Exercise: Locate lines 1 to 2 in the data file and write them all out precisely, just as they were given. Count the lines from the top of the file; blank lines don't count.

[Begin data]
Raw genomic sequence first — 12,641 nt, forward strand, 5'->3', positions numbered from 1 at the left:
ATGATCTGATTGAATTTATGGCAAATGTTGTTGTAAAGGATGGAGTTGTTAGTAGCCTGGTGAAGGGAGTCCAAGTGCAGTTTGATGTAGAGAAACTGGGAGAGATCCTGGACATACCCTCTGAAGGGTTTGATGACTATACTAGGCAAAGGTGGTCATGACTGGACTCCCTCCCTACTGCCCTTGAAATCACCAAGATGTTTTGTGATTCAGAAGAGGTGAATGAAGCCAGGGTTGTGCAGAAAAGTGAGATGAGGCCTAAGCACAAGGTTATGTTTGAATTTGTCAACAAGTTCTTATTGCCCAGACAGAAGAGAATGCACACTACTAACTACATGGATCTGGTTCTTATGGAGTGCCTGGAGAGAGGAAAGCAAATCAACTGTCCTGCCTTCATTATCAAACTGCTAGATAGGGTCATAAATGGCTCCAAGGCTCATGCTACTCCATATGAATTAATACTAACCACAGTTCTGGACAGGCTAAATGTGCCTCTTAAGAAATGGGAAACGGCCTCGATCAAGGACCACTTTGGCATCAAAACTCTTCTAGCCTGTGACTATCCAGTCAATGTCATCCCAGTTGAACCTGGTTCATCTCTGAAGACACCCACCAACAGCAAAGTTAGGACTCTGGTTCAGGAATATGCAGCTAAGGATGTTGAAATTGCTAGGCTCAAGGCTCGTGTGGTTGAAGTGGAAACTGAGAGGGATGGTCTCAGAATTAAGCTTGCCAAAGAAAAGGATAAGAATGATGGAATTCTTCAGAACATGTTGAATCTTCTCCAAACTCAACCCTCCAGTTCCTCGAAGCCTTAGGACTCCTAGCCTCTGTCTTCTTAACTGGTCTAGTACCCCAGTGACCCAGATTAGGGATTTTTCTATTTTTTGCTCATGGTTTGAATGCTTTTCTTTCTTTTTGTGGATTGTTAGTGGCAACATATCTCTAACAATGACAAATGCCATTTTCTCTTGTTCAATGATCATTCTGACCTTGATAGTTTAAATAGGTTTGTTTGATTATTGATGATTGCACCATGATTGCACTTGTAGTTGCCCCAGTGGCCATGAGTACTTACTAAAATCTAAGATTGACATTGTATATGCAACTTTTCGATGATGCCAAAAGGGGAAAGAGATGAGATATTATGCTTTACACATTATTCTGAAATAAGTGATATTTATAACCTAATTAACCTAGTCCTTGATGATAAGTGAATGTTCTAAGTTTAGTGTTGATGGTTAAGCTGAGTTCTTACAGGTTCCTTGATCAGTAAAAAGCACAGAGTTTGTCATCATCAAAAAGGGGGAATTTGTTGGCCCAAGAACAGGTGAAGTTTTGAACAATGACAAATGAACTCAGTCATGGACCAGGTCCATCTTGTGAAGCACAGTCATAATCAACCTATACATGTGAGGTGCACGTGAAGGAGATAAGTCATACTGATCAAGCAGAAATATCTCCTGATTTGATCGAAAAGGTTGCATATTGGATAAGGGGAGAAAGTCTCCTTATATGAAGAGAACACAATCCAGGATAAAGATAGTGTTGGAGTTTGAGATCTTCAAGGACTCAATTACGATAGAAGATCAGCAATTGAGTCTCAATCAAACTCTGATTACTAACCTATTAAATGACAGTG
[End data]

Raw genomic sequence first — 12,641 nt, forward strand, 5'->3', positions numbered from 1 at the left:
ATGATCTGATTGAATTTATGGCAAATGTTGTTGTAAAGGATGGAGTTGTTAGTAGCCTGGTGAAGGGAGTCCAAGTGCAGTTTGATGTAGAGAAACTGGGAGAGATCCTGGACATACCCTCTGAAGGGTTTGATGACTATACTAGGCAAAGGTGGTCATGACTGGACTCCCTCCCTACTGCCCTTGAAATCACCAAGATGTTTTGTGATTCAGAAGAGGTGAATGAAGCCAGGGTTGTGCAGAAAAGTGAGATGAGGCCTAAGCACAAGGTTATGTTTGAATTTGTCAACAAGTTCTTATTGCCCAGACAGAAGAGAATGCACACTACTAACTACATGGATCTGGTTCTTATGGAGTGCCTGGAGAGAGGAAAGCAAATCAACTGTCCTGCCTTCATTATCAAACTGCTAGATAGGGTCATAAATGGCTCCAAGGCTCATGCTACTCCATATGAATTAATACTAACCACAGTTCTGGACAGGCTAAATGTGCCTCTTAAGAAATGGGAAACGGCCTCGATCAAGGACCACTTTGGCATCAAAACTCTTCTAGCCTGTGACTATCCAGTCAATGTCATCCCAGTTGAACCTGGTTCATCTCTGAAGACACCCACCAACAGCAAAGTTAGGACTCTGGTTCAGGAATATGCAGCTAAGGATGTTGAAATTGCTAGGCTCAAGGCTCGTGTGGTTGAAGTGGAAACTGAGAGGGATGGTCTCAGAATTAAGCTTGCCAAAGAAAAGGATAAGAATGATGGAATTCTTCAGAACATGTTGAATCTTCTCCAAACTCAACCCTCCAGTTCCTCGAAGCCTTAGGACTCCTAGCCTCTGTCTTCTTAACTGGTCTAGTACCCCAGTGACCCAGATTAGGGATTTTTCTATTTTTTGCTCATGGTTTGAATGCTTTTCTTTCTTTTTGTGGATTGTTAGTGGCAACATATCTCTAACAATGACAAATGCCATTTTCTCTTGTTCAATGATCATTCTGACCTTGATAGTTTAAATAGGTTTGTTTGATTATTGATGATTGCACCATGATTGCACTTGTAGTTGCCCCAGTGGCCATGAGTACTTACTAAAATCTAAGATTGACATTGTATATGCAACTTTTCGATGATGCCAAAAGGGGAAAGAGATGAGATATTATGCTTTACACATTATTCTGAAATAAGTGATATTTATAACCTAATTAACCTAGTCCTTGATGATAAGTGAATGTTCTAAGTTTAGTGTTGATGGTTAAGCTGAGTTCTTACAGGTTCCTTGATCAGTAAAAAGCACAGAGTTTGTCATCATCAAAAAGGGGGAATTTGTTGGCCCAAGAACAGGTGAAGTTTTGAACAATGACAAATGAACTCAGTCATGGACCAGGTCCATCTTGTGAAGCACAGTCATAATCAACCTATACATGTGAGGTGCACGTGAAGGAGATAAGTCATACTGATCAAGCAGAAATATCTCCTGATTTGATCGAAAAGGTTGCATATTGGATAAGGGGAGAAAGTCTCCTTATATGAAGAGAACACAATCCAGGATAAAGATAGTGTTGGAGTTTGAGATCTTCAAGGACTCAATTACGATAGAAGATCAGCAATTGAGTCTCAATCAAACTCTGATTACTAACCTATTAAATGACAGTG